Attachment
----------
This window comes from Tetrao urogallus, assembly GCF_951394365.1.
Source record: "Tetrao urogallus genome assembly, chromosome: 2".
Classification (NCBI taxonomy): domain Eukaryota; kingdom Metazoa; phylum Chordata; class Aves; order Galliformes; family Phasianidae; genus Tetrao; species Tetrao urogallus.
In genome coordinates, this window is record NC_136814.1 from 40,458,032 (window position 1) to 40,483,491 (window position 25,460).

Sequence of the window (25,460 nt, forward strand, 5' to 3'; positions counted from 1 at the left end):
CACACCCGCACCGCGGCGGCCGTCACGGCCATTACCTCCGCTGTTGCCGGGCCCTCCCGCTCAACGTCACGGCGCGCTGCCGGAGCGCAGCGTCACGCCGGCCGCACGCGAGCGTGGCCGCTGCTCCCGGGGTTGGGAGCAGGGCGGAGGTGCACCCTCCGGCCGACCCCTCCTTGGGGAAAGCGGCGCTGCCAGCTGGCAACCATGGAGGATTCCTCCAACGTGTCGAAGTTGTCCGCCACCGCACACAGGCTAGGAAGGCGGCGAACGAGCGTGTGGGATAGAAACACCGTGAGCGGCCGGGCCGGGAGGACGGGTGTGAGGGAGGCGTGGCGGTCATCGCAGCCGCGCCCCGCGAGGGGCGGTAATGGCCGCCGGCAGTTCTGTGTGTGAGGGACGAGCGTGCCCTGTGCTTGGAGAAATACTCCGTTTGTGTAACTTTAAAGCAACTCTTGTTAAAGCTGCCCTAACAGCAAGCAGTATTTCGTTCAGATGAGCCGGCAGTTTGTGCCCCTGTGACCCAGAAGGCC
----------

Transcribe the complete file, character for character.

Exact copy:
This window comes from Tetrao urogallus, assembly GCF_951394365.1.
Source record: "Tetrao urogallus genome assembly, chromosome: 2".
Classification (NCBI taxonomy): domain Eukaryota; kingdom Metazoa; phylum Chordata; class Aves; order Galliformes; family Phasianidae; genus Tetrao; species Tetrao urogallus.
In genome coordinates, this window is record NC_136814.1 from 40,458,032 (window position 1) to 40,483,491 (window position 25,460).

Sequence of the window (25,460 nt, forward strand, 5' to 3'; positions counted from 1 at the left end):
CACACCCGCACCGCGGCGGCCGTCACGGCCATTACCTCCGCTGTTGCCGGGCCCTCCCGCTCAACGTCACGGCGCGCTGCCGGAGCGCAGCGTCACGCCGGCCGCACGCGAGCGTGGCCGCTGCTCCCGGGGTTGGGAGCAGGGCGGAGGTGCACCCTCCGGCCGACCCCTCCTTGGGGAAAGCGGCGCTGCCAGCTGGCAACCATGGAGGATTCCTCCAACGTGTCGAAGTTGTCCGCCACCGCACACAGGCTAGGAAGGCGGCGAACGAGCGTGTGGGATAGAAACACCGTGAGCGGCCGGGCCGGGAGGACGGGTGTGAGGGAGGCGTGGCGGTCATCGCAGCCGCGCCCCGCGAGGGGCGGTAATGGCCGCCGGCAGTTCTGTGTGTGAGGGACGAGCGTGCCCTGTGCTTGGAGAAATACTCCGTTTGTGTAACTTTAAAGCAACTCTTGTTAAAGCTGCCCTAACAGCAAGCAGTATTTCGTTCAGATGAGCCGGCAGTTTGTGCCCCTGTGACCCAGAAGGCC